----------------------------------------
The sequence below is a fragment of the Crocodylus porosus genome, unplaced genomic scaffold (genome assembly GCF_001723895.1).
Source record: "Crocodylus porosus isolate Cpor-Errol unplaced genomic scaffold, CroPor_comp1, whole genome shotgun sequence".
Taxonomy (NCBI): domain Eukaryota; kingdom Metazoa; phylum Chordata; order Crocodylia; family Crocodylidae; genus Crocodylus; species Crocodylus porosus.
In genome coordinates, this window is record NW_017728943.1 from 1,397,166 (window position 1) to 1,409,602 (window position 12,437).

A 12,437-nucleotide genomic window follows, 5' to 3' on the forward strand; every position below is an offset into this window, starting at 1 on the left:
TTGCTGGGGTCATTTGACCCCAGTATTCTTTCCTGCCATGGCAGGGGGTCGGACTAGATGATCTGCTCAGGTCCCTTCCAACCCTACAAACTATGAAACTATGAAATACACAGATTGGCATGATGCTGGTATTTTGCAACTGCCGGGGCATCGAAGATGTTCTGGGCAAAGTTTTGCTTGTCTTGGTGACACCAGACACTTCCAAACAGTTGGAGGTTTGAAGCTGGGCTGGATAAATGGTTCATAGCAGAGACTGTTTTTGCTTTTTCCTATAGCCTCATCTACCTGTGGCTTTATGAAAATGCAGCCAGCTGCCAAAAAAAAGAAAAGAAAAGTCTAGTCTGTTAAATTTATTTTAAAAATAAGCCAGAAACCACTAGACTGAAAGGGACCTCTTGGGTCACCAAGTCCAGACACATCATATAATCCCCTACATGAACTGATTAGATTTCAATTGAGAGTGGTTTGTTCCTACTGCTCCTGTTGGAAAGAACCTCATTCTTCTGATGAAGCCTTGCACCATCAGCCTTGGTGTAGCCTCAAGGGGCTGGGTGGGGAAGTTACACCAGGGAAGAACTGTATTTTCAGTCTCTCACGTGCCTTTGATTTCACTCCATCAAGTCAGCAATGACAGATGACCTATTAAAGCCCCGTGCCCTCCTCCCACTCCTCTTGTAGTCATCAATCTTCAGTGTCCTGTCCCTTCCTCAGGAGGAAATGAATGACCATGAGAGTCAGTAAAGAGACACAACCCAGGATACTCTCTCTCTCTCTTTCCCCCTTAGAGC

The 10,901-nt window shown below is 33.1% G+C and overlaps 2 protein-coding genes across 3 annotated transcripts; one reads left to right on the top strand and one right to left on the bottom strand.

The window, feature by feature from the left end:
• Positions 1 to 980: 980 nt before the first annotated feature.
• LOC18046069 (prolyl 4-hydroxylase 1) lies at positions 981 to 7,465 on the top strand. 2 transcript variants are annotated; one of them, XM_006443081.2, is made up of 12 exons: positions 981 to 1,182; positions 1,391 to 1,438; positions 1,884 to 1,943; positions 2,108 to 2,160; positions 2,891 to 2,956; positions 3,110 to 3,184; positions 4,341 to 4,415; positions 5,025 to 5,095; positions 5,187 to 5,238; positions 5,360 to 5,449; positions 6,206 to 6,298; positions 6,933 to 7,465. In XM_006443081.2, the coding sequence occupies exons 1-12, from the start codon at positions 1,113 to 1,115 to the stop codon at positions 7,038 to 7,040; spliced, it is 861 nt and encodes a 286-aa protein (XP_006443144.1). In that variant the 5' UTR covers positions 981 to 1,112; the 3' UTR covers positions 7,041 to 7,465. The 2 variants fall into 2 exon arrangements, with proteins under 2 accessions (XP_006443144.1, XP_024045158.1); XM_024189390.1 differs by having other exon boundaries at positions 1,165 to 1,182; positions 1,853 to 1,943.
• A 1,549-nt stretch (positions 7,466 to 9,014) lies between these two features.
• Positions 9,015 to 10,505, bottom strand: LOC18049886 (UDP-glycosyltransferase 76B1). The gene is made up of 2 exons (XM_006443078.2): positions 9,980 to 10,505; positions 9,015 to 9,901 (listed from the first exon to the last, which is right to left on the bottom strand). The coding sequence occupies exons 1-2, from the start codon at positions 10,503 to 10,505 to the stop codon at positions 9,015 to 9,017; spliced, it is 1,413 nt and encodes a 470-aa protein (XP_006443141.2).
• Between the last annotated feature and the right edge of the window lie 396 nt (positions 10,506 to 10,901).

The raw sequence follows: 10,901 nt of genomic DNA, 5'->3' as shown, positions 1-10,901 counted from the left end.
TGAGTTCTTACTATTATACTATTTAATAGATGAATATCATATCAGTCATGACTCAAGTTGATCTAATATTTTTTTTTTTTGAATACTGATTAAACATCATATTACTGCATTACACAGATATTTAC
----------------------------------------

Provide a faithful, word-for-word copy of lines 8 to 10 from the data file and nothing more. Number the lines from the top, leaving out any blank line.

The window, feature by feature from the left end:
• Positions 1 to 980: 980 nt before the first annotated feature.
• LOC18046069 (prolyl 4-hydroxylase 1) lies at positions 981 to 7,465 on the top strand. 2 transcript variants are annotated; one of them, XM_006443081.2, is made up of 12 exons: positions 981 to 1,182; positions 1,391 to 1,438; positions 1,884 to 1,943; positions 2,108 to 2,160; positions 2,891 to 2,956; positions 3,110 to 3,184; positions 4,341 to 4,415; positions 5,025 to 5,095; positions 5,187 to 5,238; positions 5,360 to 5,449; positions 6,206 to 6,298; positions 6,933 to 7,465. In XM_006443081.2, the coding sequence occupies exons 1-12, from the start codon at positions 1,113 to 1,115 to the stop codon at positions 7,038 to 7,040; spliced, it is 861 nt and encodes a 286-aa protein (XP_006443144.1). In that variant the 5' UTR covers positions 981 to 1,112; the 3' UTR covers positions 7,041 to 7,465. The 2 variants fall into 2 exon arrangements, with proteins under 2 accessions (XP_006443144.1, XP_024045158.1); XM_024189390.1 differs by having other exon boundaries at positions 1,165 to 1,182; positions 1,853 to 1,943.